I don’t know that she’d have an answer for that, honestly, haha, so it wasn’t a big deal; but, my question for Koshiro was important to me, so I went to a Q&A panel with him and Chris Huelsbeck later that day to get in line early and ask. My question for Koshiro was something to the effect of: “As a fan of 20th century classical music, I enjoyed listening to your soundtrack to Beyond Oasis; I was both intrigued with it as a work for video games and absolutely terrified by it. Could you talk about composing for that game and tell me what your colleagues’ reactions were to it?”
I got a few chuckles from the audience on saying it was terrifying (though it wasn’t meant to be funny! heh heh) and Koshiro talked about having studied 12-tone serialism and other 20th century atonal techniques. However, he did not answer the latter part of the question, haha. It was unfortunate, too, since that’s what I was most interested in—the idea that the team for the game accepted that kind of music and approved it for a video game. Lest you didn’t listen to it on my post about Koshiro, head on over to check it out and prepare to be unsettled.
Some bullets from that Q&A:
– Koshiro enjoys playing Para Para Paradise
– Both composers use Cubase
– As for their favorite VGM composers, Huelsbeck chose Rob Hubbard (Commodore 64 guru) and Koshiro stated Koichi Sugiyama (Dragon Quest series).
After eating lunch I broke off from my friends to network a bit. One of the new features of MAGFest was a section for indie developers to set up booths and show off their games, so naturally, I wanted to strike up a few conversations.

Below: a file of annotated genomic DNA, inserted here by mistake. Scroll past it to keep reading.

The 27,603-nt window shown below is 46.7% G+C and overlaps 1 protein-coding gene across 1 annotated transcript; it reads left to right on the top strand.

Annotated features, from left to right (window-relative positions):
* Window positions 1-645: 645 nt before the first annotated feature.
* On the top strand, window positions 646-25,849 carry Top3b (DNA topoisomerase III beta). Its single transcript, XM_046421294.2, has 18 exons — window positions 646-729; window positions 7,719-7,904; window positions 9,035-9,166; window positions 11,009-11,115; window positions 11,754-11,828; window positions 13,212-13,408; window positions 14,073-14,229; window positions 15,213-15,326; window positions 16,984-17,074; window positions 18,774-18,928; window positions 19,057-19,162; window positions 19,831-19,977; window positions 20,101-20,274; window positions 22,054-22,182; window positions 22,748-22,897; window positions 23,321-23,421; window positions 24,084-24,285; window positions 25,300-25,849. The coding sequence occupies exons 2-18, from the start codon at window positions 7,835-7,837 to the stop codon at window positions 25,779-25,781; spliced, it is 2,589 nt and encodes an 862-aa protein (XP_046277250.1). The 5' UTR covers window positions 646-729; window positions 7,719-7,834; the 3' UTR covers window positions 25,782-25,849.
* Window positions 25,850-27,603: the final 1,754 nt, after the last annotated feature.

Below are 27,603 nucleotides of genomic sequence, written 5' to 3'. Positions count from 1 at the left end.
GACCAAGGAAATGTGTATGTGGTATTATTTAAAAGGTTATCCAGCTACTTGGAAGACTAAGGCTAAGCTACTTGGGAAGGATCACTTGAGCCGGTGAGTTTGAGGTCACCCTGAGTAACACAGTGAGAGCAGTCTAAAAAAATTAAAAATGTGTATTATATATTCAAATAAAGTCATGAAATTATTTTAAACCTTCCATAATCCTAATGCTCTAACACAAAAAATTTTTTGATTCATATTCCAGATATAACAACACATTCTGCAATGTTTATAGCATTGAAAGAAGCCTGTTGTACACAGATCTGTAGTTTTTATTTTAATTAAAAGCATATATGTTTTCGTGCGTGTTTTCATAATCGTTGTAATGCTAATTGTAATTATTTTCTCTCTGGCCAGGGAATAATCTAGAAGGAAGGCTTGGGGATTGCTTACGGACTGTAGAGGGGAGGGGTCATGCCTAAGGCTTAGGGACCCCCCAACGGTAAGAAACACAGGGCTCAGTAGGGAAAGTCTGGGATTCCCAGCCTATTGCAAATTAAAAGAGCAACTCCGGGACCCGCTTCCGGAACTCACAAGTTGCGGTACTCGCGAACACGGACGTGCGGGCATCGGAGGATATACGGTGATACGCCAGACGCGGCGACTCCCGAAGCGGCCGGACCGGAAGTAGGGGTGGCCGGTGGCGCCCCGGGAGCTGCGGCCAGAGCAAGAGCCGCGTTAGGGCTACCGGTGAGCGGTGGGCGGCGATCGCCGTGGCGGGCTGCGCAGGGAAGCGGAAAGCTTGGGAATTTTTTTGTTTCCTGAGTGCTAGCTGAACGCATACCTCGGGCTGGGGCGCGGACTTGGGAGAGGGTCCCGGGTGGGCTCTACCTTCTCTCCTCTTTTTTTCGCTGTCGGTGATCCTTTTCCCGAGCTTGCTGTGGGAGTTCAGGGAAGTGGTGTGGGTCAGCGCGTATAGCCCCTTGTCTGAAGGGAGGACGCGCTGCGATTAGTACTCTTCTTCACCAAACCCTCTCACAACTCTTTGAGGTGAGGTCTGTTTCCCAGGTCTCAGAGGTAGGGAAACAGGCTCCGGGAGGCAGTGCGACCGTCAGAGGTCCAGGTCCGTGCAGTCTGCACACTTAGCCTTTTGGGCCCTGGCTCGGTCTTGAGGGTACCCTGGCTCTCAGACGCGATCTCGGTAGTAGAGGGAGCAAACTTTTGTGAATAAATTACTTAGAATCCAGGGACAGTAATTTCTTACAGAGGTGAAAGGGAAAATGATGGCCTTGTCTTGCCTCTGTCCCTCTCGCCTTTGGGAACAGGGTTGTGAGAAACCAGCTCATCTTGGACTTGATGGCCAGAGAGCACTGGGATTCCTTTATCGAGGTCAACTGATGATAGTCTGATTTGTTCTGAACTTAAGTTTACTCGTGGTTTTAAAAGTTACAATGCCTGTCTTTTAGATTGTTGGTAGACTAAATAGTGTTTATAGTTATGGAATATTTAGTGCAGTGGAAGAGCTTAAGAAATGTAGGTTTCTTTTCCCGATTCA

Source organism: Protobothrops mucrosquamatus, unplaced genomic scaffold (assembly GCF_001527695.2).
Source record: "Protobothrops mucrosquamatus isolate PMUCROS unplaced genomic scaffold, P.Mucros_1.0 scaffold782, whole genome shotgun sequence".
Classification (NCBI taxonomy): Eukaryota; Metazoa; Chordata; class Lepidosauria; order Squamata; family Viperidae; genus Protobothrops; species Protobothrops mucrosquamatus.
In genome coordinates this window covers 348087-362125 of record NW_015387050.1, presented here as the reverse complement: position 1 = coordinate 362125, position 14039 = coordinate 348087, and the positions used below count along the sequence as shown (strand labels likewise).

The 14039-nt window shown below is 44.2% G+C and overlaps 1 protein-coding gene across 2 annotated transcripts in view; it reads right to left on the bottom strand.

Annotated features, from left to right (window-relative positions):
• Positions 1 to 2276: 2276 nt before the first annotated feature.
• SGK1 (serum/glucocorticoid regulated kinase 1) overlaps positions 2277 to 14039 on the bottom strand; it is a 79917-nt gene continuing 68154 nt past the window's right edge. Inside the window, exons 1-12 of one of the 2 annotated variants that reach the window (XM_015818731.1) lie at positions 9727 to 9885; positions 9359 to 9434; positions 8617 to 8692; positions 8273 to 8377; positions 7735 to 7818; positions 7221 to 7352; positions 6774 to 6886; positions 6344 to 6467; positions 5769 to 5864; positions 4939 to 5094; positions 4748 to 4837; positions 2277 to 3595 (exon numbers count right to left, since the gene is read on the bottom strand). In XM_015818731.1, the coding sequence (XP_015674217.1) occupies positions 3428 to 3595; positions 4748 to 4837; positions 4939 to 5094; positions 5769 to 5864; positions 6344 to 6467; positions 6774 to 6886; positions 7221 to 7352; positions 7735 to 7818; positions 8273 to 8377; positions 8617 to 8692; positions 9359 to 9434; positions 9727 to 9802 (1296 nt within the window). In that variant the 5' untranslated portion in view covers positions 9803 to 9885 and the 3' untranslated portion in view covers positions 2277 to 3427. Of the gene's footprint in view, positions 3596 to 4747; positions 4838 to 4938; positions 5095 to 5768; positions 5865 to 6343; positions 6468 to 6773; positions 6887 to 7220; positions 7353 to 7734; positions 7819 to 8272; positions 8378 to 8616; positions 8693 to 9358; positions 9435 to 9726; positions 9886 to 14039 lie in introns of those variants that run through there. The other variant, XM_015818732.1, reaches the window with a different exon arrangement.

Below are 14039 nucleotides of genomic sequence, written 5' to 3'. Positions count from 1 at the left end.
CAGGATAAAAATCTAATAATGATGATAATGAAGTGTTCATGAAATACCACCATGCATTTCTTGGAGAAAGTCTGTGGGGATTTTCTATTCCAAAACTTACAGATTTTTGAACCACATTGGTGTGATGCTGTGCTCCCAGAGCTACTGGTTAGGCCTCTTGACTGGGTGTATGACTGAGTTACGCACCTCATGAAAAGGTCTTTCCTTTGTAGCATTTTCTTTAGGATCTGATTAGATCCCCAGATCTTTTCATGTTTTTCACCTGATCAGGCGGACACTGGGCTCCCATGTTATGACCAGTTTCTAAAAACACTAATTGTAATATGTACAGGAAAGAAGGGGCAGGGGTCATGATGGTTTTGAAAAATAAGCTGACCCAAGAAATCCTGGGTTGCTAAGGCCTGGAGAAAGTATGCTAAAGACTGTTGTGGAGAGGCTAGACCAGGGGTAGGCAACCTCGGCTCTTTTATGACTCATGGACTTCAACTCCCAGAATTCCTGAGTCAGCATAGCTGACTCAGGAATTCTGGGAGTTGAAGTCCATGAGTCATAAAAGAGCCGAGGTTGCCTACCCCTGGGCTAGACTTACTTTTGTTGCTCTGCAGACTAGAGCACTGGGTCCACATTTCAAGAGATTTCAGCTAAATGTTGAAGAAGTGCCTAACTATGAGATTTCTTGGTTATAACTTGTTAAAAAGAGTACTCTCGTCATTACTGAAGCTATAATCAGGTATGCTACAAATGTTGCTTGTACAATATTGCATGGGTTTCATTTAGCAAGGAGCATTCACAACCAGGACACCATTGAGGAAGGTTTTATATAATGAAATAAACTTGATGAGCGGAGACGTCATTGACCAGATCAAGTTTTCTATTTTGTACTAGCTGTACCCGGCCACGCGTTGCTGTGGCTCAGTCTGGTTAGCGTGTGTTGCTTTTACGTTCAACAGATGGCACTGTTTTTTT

Overall, I think that it was a success. I was admittedly a bit shy—going up to a developer’s table to hand them my card and make a connection instead of playing their games was weird. For one, I even tried playing their game first and then telling them that I write music for games, and I think that was even weirder. Ultimately, though, I just had to do my thing. I think it’s one of those situations that I tend to over-think because if I were in their shoes, why wouldn’t I want another potential composer in my back pocket?
I met a handful of people and companies and exchanged cards. It was cool to come home and find some e-mails in my box during the week from some of these folks. While I didn’t get a job off the bat (not that I was expecting to), now I feel actually connected with these folks and am not afraid to do some follow-up work when I have my demo reel polished.
That evening my friends and I gathered in my room for some friendly rounds of the highly underappreciated Pac-Man Vs., Dogfish Head beer (Fort, Bitches’ Brew, and Chateau Jiahu, all of which were great), and Domino’s pizza. We also spent time with this little guy, a Christmas gift to Jen and me from our pal Stephen that, as you can see, Brandon loved.